A recent study showed that the number of Americans practicing yoga and mindfulness meditation grew at a steady pace over the last few years.
The study, released by the National Center for Health Statistics, found the percentage of Americans practicing yoga grew from 9.5% in 2012 to 14.3% in 2017. In addition, while only 4.1% of Americans practiced meditation in 2012, the number in 2017 stood at 14.2%.
Many Christians view yoga as nothing more than a way to get into good shape, but some Christian leaders have warned that yoga has spiritual roots Christians cannot ignore. Last fall, Pastor James Lindell of James River Church in Ozark, MO set off a firestorm by telling Christians that they are opening themselves to demonic power through yoga.
According to CBN News, he told his congregation, “Every single body position has a meaning.” Then he added, “Let me say this, yoga positions were not designed by your local fitness instructor. They were designed and they were created with demonic intent to open you up to demonic power. Because Hinduism is demonic.”
In a 2015 episode of “Ask Pastor John,” pastor and theologian John Piper warned that the roots of yoga are radically different than the roots of Christianity. He said that it is “profoundly in those roots antithetical to a Christian understanding of God and the way he works in the world.” He concluded, “as I assess maximizing rather minimizing my pursuit of God’s goals and the flourishing of my own soul, I would go another way and find another kind of exercise.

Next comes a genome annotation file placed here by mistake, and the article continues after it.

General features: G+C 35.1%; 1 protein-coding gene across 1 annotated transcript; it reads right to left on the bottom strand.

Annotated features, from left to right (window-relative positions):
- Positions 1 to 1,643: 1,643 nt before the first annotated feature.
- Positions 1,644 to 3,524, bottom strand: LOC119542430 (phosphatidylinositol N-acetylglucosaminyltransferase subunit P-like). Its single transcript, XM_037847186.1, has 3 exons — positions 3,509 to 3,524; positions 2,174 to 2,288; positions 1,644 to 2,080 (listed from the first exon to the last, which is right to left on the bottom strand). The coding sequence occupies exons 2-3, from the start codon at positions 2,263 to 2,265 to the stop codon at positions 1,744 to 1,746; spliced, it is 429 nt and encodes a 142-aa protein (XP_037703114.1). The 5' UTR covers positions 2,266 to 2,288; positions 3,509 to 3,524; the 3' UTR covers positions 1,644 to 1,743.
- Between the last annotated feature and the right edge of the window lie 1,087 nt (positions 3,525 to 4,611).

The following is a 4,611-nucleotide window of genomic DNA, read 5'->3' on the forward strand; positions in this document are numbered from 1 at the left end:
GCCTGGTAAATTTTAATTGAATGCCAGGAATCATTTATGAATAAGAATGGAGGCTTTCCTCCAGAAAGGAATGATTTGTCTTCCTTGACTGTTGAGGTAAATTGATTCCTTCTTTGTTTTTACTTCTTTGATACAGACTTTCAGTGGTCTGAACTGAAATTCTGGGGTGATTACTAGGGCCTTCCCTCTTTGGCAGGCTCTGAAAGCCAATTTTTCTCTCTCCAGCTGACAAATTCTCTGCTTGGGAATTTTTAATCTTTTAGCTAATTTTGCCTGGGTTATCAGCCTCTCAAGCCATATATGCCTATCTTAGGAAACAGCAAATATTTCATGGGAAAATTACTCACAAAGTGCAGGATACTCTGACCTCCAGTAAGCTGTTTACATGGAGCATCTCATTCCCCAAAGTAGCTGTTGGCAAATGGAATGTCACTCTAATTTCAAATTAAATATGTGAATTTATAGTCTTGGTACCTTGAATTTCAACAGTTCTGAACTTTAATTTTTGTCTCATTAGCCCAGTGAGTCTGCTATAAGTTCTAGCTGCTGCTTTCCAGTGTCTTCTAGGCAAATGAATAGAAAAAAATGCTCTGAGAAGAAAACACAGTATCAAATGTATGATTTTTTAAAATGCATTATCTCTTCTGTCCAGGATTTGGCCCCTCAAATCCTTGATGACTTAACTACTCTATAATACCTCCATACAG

However, leaders commend the practice of meditation, as long as it is focused on and rooted in the Scriptures. The Bible mentions meditation on God’s word 20 times. God told Joshua in Joshua 1:8 to meditate on the law of the Lord so he will obey it. In Psalm 1, the Psalmist said that he meditated on the law of the Lord “day and night.”
Donald Whitney, Professor of Biblical Spirituality at the Southern Baptist Theological Seminary, explained the importance of biblical meditation in his book Spiritual Disciplines for the Christian Life. He said, “As opposed to daydreaming wherein you let your mind wander, with meditation you focus your thoughts. You give your attention to the verse, phrase, word, or teaching of Scripture you have chosen. Instead of mental aimlessness, in meditation your mind is on a track – it’s going somewhere. It has direction.”
This distinctively Christian practice of meditation differs from Transcendental Meditation, which was developed by Maharishi Mahesh Yogi and has its roots in Hindu philosophy.
Scott Slayton writes at “One Degree to Another.”
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